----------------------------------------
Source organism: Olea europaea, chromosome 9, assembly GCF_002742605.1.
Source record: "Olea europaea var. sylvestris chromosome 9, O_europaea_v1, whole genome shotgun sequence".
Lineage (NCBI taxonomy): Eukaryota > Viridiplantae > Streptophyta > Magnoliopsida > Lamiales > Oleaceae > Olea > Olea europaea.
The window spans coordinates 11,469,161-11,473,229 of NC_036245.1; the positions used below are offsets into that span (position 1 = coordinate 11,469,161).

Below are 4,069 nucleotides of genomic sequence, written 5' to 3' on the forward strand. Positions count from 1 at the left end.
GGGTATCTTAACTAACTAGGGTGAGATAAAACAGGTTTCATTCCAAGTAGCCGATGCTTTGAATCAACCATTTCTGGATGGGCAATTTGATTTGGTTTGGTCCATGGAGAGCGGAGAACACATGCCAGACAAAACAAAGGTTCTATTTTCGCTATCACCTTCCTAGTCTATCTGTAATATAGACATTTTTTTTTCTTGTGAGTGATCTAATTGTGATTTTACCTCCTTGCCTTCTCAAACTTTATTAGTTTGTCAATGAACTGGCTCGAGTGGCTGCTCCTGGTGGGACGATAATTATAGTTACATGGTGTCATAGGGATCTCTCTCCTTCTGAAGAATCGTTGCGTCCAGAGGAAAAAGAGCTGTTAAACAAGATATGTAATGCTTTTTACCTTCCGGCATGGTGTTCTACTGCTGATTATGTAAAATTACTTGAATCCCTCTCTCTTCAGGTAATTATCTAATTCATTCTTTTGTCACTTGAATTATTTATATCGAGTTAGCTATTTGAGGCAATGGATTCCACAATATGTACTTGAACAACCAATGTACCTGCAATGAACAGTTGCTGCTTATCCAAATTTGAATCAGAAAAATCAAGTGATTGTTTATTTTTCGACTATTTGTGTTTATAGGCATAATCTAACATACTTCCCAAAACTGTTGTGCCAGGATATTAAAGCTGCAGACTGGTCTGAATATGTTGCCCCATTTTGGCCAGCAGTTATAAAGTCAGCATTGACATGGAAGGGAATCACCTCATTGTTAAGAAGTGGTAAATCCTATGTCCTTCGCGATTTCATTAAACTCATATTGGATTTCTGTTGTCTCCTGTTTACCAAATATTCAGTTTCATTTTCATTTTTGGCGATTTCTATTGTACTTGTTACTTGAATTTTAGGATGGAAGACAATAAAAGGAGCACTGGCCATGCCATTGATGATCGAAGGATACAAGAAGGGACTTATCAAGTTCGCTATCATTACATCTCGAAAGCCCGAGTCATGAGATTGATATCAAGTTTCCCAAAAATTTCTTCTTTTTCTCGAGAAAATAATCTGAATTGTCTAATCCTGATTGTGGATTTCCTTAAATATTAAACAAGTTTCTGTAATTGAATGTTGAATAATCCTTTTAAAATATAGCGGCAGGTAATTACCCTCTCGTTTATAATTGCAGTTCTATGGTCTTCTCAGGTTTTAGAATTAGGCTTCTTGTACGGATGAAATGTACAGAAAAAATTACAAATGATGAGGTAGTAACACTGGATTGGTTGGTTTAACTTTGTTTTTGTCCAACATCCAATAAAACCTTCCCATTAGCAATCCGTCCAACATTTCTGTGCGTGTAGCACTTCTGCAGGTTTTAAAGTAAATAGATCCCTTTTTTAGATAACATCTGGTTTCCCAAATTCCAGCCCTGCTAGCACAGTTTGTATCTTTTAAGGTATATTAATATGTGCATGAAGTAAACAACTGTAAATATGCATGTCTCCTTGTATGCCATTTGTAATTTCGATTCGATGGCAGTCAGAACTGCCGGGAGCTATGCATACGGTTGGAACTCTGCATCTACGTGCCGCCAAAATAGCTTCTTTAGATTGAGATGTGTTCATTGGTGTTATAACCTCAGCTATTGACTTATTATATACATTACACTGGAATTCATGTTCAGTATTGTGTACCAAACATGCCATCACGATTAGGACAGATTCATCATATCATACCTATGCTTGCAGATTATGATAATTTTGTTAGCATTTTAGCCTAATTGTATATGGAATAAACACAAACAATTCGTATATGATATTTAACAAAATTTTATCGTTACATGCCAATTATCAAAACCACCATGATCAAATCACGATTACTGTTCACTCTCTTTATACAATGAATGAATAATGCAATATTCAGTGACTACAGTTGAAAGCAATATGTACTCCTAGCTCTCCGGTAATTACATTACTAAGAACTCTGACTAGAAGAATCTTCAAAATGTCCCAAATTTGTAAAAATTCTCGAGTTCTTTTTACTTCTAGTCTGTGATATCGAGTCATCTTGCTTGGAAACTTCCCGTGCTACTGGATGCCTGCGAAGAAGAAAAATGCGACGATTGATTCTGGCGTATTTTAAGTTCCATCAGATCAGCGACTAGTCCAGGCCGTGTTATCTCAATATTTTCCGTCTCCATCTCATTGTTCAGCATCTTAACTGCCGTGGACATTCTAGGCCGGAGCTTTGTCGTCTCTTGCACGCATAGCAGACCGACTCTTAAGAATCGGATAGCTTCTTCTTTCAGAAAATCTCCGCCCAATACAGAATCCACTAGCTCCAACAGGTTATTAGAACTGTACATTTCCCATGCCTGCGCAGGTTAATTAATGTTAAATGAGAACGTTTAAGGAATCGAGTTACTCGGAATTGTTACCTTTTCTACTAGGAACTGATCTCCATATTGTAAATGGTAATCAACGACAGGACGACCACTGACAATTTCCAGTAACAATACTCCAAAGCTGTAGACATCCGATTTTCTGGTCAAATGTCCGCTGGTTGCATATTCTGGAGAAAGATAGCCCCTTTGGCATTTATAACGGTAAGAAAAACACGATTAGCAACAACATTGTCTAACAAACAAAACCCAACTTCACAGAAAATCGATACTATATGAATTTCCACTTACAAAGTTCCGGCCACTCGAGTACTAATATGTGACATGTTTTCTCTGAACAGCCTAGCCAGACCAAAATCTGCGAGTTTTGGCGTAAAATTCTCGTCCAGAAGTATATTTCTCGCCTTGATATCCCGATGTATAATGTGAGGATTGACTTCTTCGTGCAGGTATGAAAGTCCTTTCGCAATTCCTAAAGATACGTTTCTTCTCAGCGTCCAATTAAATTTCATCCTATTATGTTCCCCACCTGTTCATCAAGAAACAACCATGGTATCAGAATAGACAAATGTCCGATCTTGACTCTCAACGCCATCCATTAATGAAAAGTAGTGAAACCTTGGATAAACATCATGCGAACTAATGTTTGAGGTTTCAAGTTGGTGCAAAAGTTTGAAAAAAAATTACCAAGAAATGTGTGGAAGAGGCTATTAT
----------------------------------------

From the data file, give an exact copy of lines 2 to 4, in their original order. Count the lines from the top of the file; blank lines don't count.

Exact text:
Source record: "Olea europaea var. sylvestris chromosome 9, O_europaea_v1, whole genome shotgun sequence".
Lineage (NCBI taxonomy): Eukaryota > Viridiplantae > Streptophyta > Magnoliopsida > Lamiales > Oleaceae > Olea > Olea europaea.
The window spans coordinates 11,469,161-11,473,229 of NC_036245.1; the positions used below are offsets into that span (position 1 = coordinate 11,469,161).